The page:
Remember the two-part driving licences? Up until March 2015, we all had two parts to our driving licence – the pink photocard bearing our photograph, personal details, signature and details of the classes of vehicle we were allowed to drive, and the paper part which carried details of any points which had been applied to the licence for speeding, running a red light or more serious driving offences. After March 2015 the paper driving licence part was scrapped, and any points which you get on your licence are now logged digitally on the DVLA computer rather printed on the piece of paper you carry around with you. It’s a simpler system, but does raise some problems when you’re asked to demonstrate that you have a clean driving licence – how do you do this if you can’t show your paper licence?


Check Codes

In order to get around this problem with proving the number of points you have on your licence, the DVLA has implemented a system of check codes. Anyone who has a UK driving licence can request one of these check codes, which can then be used to log onto the DVLA website to look at their own driving record or share the information with someone else. This is particularly useful when you’re hiring a car and need to show the hire company that you’re a safe driver, or when starting a new job and are asked to give details of your endorsements before you’re let loose in a company car or van. Check codes are only valid for 21 days after being issued, so don’t apply for one too far in advance or you could find that it has expired by the time your employer tries to check your record.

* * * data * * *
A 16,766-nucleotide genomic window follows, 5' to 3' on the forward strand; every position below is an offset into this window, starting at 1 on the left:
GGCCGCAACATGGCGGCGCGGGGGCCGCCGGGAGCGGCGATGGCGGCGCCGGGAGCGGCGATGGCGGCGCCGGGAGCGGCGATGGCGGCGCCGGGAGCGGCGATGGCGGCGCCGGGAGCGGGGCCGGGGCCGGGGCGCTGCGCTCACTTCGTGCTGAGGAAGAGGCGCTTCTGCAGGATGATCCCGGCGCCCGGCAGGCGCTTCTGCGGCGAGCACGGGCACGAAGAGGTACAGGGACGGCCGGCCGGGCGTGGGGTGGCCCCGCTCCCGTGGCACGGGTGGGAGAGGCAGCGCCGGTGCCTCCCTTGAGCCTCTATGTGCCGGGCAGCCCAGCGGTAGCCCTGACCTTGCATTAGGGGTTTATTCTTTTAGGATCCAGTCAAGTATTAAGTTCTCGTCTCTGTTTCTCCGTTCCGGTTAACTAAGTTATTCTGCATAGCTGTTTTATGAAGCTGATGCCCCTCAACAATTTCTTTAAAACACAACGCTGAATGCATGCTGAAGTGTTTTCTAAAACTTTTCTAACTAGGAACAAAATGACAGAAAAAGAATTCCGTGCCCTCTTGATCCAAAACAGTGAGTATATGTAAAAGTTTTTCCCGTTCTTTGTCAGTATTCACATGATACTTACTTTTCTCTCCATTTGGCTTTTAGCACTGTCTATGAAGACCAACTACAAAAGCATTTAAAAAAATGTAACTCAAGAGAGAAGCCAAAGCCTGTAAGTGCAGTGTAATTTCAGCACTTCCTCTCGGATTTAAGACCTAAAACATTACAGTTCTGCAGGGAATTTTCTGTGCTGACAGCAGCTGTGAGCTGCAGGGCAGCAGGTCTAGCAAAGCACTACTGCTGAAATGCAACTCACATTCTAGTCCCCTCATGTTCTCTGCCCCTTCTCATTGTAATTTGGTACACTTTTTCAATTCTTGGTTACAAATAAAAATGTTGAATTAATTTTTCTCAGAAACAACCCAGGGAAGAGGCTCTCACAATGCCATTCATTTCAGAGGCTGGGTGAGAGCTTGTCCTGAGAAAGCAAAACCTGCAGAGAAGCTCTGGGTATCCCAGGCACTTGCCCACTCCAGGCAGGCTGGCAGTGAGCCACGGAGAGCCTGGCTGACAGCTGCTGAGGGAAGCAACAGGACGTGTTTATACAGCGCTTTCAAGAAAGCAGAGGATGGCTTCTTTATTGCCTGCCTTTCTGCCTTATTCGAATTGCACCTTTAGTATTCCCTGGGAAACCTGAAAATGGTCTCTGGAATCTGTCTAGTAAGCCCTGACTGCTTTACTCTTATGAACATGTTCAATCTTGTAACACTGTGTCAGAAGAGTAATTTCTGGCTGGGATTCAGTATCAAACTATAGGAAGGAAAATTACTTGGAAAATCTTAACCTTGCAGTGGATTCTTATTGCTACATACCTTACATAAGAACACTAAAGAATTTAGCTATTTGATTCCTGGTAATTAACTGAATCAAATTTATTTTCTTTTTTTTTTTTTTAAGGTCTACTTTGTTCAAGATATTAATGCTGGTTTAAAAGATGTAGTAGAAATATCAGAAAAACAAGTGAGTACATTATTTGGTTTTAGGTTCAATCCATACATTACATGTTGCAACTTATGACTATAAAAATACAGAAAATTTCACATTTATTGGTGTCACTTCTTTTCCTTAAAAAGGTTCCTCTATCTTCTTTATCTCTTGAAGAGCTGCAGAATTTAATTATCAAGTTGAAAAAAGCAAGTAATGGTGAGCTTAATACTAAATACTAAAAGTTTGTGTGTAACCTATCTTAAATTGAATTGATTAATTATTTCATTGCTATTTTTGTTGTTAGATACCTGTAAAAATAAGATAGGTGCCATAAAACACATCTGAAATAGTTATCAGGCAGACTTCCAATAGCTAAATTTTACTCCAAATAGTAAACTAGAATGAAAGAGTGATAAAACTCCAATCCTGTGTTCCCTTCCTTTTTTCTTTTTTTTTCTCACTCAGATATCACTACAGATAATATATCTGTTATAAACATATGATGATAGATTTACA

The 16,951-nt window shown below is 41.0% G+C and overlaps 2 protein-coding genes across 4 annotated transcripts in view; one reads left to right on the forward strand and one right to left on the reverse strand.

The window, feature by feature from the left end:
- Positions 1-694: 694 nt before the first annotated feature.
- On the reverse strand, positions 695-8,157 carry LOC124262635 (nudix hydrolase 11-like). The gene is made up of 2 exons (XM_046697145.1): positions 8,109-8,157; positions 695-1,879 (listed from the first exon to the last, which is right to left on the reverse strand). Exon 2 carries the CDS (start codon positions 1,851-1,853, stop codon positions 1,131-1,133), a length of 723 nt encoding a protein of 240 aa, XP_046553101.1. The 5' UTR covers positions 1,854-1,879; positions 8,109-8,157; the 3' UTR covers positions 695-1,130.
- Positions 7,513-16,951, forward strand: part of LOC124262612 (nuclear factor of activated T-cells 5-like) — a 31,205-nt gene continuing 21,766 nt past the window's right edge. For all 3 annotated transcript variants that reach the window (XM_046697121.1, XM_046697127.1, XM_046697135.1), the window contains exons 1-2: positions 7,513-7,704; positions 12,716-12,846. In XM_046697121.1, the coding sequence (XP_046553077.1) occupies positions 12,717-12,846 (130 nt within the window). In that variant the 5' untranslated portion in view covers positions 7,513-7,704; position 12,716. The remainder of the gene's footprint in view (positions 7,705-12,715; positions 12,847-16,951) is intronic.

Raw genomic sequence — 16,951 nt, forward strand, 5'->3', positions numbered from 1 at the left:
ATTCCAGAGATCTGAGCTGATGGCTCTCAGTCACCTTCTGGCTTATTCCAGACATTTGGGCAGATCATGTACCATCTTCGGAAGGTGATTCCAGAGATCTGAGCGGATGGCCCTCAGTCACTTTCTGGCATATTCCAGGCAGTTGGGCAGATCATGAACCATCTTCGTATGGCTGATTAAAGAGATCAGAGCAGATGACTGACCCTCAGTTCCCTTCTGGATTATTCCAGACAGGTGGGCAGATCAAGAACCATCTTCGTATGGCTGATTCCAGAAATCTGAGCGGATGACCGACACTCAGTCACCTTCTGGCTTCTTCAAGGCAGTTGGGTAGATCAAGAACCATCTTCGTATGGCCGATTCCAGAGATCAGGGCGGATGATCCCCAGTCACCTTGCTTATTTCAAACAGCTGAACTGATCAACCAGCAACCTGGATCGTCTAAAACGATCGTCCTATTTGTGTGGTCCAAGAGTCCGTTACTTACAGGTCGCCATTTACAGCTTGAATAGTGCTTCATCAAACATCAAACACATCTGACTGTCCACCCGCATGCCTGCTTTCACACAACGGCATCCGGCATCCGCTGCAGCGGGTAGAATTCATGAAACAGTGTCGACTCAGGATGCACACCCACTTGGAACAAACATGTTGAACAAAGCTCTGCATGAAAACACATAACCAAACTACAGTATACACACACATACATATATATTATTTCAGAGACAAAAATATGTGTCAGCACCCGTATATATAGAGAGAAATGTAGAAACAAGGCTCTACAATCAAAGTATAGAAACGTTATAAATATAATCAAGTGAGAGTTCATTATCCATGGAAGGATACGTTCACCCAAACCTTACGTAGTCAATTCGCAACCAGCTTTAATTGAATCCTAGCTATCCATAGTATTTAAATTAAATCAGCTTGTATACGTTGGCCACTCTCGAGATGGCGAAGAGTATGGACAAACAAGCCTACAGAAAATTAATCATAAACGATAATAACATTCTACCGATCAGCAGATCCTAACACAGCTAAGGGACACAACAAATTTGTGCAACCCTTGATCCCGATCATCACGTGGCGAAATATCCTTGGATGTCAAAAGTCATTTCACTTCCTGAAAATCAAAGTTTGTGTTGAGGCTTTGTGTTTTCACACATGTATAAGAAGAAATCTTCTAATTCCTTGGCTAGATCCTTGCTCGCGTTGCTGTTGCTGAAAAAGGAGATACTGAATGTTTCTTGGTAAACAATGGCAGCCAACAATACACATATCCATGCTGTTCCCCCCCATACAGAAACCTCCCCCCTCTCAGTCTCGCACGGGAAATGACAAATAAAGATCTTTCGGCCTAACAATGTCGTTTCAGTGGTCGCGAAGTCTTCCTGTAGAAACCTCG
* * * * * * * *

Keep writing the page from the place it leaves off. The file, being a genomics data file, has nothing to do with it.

What Do I Need to Get A Code?

You will have to go online and apply for the check code yourself as your employer or any other body can’t do this on your behalf. The DVLA website is the only portal available to get a check code issued – you can’t phone up and get one or write to them. If you are driving in the UK using a licence issued elsewhere in the world, you won’t be able to request a code from the DVLA. The system isn’t valid in Northern Ireland either, which has its own processes for issuing driving licences and applying points and endorsements. In order to apply you’ll need three key pieces of information:

  • Driving licence number – this is the 16-character code on your driving licence, which starts with the first five letters of your surname. You’ll find it printed on your pink driving licence card, just below the date of issue and to the right of your photo.
  • National Insurance number – if you don’t know your National Insurance number off by heart, you’ll find it printed on a payslip from your employer, your annual P60 or on any letters from the Department of Work and Pensions about your Benefits.
  • Postcode – Listed on your driving licence.